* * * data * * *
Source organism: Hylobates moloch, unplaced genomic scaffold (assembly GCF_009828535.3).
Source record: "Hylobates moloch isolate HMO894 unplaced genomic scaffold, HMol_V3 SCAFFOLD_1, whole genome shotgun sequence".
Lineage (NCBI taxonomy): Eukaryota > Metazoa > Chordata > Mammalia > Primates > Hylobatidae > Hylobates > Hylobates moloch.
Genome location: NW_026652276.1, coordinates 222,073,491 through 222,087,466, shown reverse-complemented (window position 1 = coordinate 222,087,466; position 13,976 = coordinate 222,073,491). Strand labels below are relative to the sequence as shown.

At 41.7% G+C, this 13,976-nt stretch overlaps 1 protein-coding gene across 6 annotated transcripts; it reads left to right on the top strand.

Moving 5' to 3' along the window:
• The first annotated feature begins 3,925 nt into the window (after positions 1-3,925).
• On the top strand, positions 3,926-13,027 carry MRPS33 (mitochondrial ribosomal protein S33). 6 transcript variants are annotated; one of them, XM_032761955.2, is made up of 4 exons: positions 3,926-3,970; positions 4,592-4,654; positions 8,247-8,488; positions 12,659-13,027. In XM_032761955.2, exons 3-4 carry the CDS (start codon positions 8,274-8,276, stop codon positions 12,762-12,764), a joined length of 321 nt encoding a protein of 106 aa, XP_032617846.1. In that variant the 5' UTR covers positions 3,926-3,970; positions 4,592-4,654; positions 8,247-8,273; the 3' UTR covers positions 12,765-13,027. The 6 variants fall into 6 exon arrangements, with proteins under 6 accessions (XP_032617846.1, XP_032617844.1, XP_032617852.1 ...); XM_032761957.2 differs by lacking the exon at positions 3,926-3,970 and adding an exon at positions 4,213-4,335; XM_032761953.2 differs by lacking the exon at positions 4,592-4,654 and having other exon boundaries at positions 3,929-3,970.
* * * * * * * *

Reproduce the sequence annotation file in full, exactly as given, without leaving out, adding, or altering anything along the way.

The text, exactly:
Source organism: Hylobates moloch, unplaced genomic scaffold (assembly GCF_009828535.3).
Source record: "Hylobates moloch isolate HMO894 unplaced genomic scaffold, HMol_V3 SCAFFOLD_1, whole genome shotgun sequence".
Lineage (NCBI taxonomy): Eukaryota > Metazoa > Chordata > Mammalia > Primates > Hylobatidae > Hylobates > Hylobates moloch.
Genome location: NW_026652276.1, coordinates 222,073,491 through 222,087,466, shown reverse-complemented (window position 1 = coordinate 222,087,466; position 13,976 = coordinate 222,073,491). Strand labels below are relative to the sequence as shown.

At 41.7% G+C, this 13,976-nt stretch overlaps 1 protein-coding gene across 6 annotated transcripts; it reads left to right on the top strand.

Moving 5' to 3' along the window:
• The first annotated feature begins 3,925 nt into the window (after positions 1-3,925).
• On the top strand, positions 3,926-13,027 carry MRPS33 (mitochondrial ribosomal protein S33). 6 transcript variants are annotated; one of them, XM_032761955.2, is made up of 4 exons: positions 3,926-3,970; positions 4,592-4,654; positions 8,247-8,488; positions 12,659-13,027. In XM_032761955.2, exons 3-4 carry the CDS (start codon positions 8,274-8,276, stop codon positions 12,762-12,764), a joined length of 321 nt encoding a protein of 106 aa, XP_032617846.1. In that variant the 5' UTR covers positions 3,926-3,970; positions 4,592-4,654; positions 8,247-8,273; the 3' UTR covers positions 12,765-13,027. The 6 variants fall into 6 exon arrangements, with proteins under 6 accessions (XP_032617846.1, XP_032617844.1, XP_032617852.1 ...); XM_032761957.2 differs by lacking the exon at positions 3,926-3,970 and adding an exon at positions 4,213-4,335; XM_032761953.2 differs by lacking the exon at positions 4,592-4,654 and having other exon boundaries at positions 3,929-3,970.